Between the TT and TTS, the difference boils down mostly to a difference in horsepower. The TT coupe and convertible are fitted with a 211-horsepower, 2.0-liter turbo four-cylinder, while the TTS comes with a higher-boosted, 265-hp version. Both are paired exclusively with Audi's fantastic six-speed dual-clutch transmission.
Essentially, the dual-clutch (DSG) box manages blink-quick shifts (with no clutch pedal) by lining up two manual boxes side by side and managing all the mechanicals with electronics, servos, and solenoids. What's more, the TT is only offered with all-wheel drive, which transmits engine torque to the wheels with a whizzy, delightful surge that continues as the gearbox claps to the next gear. Even base TT Coupes can get to 60 mph in just 5.3-second 0-60 mph time; the Roadster adds 0.3 seconds to the tally, due to its extra weight, while the TTS can make it in closer to five seconds, with a top speed of 155 mph.
At the top of the range is the considerably more exclusive TT RS, which instead gets a high-boost 2.5-liter five-cylinder engine good for 360 horsepower and 343 pound-feet of torque, hooked up to a six-speed manual gearbox and a new Haldex version of quattro all-wheel drive. Factor in an exhaust bypass that opens in part when you click the Sport mode, and the RS turns raspy and rabid in sound; it also has a sharper driving character than the other TT models.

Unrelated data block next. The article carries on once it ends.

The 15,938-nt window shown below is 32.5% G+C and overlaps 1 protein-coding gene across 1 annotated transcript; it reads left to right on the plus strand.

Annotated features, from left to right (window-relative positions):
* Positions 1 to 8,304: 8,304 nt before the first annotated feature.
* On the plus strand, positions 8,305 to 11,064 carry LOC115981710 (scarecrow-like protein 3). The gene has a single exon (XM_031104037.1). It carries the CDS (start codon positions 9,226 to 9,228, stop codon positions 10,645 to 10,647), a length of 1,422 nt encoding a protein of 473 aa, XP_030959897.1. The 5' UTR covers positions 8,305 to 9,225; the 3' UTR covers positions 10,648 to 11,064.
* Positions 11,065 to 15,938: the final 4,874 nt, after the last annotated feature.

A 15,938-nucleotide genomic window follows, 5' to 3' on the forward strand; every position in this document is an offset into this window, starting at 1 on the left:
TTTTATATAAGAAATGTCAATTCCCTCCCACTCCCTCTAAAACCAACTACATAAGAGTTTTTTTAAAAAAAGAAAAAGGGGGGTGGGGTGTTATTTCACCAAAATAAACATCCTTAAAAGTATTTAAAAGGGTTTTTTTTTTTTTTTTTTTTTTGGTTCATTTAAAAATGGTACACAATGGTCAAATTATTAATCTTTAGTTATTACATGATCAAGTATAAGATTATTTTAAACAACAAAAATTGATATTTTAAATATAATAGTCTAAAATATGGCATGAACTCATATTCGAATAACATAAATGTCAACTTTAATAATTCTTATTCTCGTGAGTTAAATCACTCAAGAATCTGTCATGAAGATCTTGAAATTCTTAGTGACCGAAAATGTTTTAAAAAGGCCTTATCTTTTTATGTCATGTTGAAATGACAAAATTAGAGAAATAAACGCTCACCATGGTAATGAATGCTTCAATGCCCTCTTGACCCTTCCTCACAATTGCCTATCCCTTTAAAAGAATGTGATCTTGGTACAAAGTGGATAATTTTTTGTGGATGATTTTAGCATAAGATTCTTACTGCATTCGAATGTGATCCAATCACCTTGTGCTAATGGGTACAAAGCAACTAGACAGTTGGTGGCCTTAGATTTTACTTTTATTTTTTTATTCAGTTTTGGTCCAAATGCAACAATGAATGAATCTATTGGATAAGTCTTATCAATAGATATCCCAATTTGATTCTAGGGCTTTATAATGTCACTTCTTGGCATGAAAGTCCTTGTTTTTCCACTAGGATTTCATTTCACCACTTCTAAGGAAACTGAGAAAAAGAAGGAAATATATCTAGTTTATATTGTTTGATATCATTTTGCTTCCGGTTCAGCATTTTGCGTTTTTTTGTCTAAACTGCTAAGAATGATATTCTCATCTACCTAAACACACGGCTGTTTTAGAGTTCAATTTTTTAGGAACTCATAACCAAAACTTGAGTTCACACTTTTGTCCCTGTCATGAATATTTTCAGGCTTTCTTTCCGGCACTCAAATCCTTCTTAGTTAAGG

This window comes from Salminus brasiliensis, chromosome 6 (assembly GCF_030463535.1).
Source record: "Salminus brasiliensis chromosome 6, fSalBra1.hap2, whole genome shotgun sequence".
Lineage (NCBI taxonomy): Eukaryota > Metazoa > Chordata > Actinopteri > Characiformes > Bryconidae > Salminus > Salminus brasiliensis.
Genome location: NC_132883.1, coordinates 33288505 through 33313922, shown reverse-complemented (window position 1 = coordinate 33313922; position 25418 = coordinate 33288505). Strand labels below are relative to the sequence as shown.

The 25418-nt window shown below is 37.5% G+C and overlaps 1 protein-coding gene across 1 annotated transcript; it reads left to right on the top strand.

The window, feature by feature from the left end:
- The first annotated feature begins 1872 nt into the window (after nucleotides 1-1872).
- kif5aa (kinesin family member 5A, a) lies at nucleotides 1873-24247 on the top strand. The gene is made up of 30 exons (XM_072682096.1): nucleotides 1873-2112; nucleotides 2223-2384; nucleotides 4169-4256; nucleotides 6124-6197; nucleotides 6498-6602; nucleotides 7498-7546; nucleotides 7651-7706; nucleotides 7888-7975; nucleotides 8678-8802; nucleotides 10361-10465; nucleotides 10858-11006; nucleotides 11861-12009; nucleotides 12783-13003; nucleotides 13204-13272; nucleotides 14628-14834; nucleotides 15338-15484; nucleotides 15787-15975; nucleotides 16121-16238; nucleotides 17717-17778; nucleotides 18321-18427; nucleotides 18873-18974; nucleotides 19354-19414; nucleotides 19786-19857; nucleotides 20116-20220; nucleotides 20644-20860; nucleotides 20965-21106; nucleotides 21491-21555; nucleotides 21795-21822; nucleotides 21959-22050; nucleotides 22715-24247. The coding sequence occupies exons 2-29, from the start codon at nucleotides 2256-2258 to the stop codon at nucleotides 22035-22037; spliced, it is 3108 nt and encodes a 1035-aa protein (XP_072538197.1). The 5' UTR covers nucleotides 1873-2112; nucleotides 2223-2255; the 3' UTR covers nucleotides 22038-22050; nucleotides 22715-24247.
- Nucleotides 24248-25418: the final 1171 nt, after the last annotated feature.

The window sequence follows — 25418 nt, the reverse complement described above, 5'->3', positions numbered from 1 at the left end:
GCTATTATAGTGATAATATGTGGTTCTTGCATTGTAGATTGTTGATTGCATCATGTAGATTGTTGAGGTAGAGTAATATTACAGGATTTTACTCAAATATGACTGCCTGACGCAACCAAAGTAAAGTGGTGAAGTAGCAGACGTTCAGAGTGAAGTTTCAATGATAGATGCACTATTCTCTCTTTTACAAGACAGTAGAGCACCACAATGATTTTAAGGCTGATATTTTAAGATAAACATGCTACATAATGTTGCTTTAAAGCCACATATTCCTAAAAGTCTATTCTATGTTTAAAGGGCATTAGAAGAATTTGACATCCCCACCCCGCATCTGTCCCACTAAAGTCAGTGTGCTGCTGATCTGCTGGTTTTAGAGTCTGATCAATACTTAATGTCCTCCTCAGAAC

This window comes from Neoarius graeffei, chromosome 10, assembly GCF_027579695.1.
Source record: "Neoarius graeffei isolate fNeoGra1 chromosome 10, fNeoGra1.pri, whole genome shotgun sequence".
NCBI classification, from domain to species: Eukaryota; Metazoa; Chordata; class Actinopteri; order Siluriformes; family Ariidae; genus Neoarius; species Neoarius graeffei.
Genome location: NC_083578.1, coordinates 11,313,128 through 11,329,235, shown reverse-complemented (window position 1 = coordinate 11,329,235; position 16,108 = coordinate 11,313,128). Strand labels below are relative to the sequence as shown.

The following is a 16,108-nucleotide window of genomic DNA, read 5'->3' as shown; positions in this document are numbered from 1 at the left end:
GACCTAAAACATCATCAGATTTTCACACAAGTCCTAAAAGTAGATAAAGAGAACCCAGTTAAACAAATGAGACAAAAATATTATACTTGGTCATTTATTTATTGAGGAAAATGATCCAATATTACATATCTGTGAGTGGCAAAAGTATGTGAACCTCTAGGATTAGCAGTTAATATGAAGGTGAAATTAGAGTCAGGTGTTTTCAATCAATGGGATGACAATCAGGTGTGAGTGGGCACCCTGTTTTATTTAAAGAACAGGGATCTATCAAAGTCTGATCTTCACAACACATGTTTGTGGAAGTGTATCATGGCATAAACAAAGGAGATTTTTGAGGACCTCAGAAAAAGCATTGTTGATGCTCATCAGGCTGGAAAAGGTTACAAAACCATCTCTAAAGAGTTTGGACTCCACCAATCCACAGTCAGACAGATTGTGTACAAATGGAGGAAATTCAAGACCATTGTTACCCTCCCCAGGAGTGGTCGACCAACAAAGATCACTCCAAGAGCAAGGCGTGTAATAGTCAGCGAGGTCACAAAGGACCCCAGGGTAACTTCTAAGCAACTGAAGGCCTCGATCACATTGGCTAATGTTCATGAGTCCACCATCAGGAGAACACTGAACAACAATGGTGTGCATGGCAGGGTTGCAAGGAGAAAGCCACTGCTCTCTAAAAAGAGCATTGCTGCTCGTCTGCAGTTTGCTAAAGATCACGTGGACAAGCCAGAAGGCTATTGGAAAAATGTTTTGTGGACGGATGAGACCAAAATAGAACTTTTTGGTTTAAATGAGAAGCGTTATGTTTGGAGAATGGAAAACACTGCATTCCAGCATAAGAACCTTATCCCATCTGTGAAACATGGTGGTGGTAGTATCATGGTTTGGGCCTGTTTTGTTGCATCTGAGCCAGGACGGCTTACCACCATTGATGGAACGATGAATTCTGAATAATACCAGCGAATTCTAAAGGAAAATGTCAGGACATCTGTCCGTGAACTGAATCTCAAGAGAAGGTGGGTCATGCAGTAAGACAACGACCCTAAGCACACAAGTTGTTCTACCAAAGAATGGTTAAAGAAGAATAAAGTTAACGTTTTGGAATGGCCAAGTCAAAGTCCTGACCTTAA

The magnetic ride suspension is standard equipment in the TTS, and in its Sport setting. With it, the ride height drops by 0.39 inches, and while the ride can feel a bit more jittery on some surfaces, in general it's a step up in both sharpness, comfort, and refinement. The TTS also folds in larger vented disc brakes and a tuned exhaust system. From behind the wheel, the TTS feels just a touch quicker than the TT, but its sound—a brassier tenor growl—might provide more inspiration.